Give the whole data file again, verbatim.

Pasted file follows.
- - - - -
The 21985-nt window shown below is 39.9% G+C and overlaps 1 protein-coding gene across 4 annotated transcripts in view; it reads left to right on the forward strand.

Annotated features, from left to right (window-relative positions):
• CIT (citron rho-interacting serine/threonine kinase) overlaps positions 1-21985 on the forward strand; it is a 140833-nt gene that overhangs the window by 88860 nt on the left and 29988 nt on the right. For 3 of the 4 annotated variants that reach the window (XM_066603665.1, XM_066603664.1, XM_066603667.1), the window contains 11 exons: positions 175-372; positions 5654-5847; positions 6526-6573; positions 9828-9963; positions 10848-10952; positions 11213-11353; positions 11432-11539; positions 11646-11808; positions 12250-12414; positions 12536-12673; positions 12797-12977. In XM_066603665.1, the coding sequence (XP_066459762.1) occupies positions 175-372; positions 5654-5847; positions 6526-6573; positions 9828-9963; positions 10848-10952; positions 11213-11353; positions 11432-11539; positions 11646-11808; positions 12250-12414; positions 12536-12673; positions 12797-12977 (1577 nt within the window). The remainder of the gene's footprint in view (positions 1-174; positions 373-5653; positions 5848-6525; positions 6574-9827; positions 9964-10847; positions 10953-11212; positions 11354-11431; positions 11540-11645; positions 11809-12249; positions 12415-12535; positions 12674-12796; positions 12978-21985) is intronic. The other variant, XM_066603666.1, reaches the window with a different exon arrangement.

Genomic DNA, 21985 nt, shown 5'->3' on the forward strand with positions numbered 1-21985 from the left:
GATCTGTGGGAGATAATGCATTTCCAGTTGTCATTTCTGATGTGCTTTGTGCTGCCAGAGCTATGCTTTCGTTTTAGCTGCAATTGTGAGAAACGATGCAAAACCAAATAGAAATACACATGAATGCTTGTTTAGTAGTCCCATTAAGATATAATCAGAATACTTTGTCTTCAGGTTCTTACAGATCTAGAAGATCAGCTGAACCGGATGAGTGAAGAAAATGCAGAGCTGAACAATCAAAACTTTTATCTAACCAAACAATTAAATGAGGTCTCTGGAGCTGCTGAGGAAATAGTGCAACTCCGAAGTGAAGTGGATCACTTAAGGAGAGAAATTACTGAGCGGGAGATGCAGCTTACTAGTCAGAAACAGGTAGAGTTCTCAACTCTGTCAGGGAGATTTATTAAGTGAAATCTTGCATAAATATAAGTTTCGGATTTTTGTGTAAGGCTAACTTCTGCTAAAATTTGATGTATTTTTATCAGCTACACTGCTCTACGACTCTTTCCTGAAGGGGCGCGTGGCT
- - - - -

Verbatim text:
The 21985-nt window shown below is 39.9% G+C and overlaps 1 protein-coding gene across 4 annotated transcripts in view; it reads left to right on the forward strand.

Annotated features, from left to right (window-relative positions):
• CIT (citron rho-interacting serine/threonine kinase) overlaps positions 1-21985 on the forward strand; it is a 140833-nt gene that overhangs the window by 88860 nt on the left and 29988 nt on the right. For 3 of the 4 annotated variants that reach the window (XM_066603665.1, XM_066603664.1, XM_066603667.1), the window contains 11 exons: positions 175-372; positions 5654-5847; positions 6526-6573; positions 9828-9963; positions 10848-10952; positions 11213-11353; positions 11432-11539; positions 11646-11808; positions 12250-12414; positions 12536-12673; positions 12797-12977. In XM_066603665.1, the coding sequence (XP_066459762.1) occupies positions 175-372; positions 5654-5847; positions 6526-6573; positions 9828-9963; positions 10848-10952; positions 11213-11353; positions 11432-11539; positions 11646-11808; positions 12250-12414; positions 12536-12673; positions 12797-12977 (1577 nt within the window). The remainder of the gene's footprint in view (positions 1-174; positions 373-5653; positions 5848-6525; positions 6574-9827; positions 9964-10847; positions 10953-11212; positions 11354-11431; positions 11540-11645; positions 11809-12249; positions 12415-12535; positions 12674-12796; positions 12978-21985) is intronic. The other variant, XM_066603666.1, reaches the window with a different exon arrangement.

Genomic DNA, 21985 nt, shown 5'->3' on the forward strand with positions numbered 1-21985 from the left:
GATCTGTGGGAGATAATGCATTTCCAGTTGTCATTTCTGATGTGCTTTGTGCTGCCAGAGCTATGCTTTCGTTTTAGCTGCAATTGTGAGAAACGATGCAAAACCAAATAGAAATACACATGAATGCTTGTTTAGTAGTCCCATTAAGATATAATCAGAATACTTTGTCTTCAGGTTCTTACAGATCTAGAAGATCAGCTGAACCGGATGAGTGAAGAAAATGCAGAGCTGAACAATCAAAACTTTTATCTAACCAAACAATTAAATGAGGTCTCTGGAGCTGCTGAGGAAATAGTGCAACTCCGAAGTGAAGTGGATCACTTAAGGAGAGAAATTACTGAGCGGGAGATGCAGCTTACTAGTCAGAAACAGGTAGAGTTCTCAACTCTGTCAGGGAGATTTATTAAGTGAAATCTTGCATAAATATAAGTTTCGGATTTTTGTGTAAGGCTAACTTCTGCTAAAATTTGATGTATTTTTATCAGCTACACTGCTCTACGACTCTTTCCTGAAGGGGCGCGTGGCT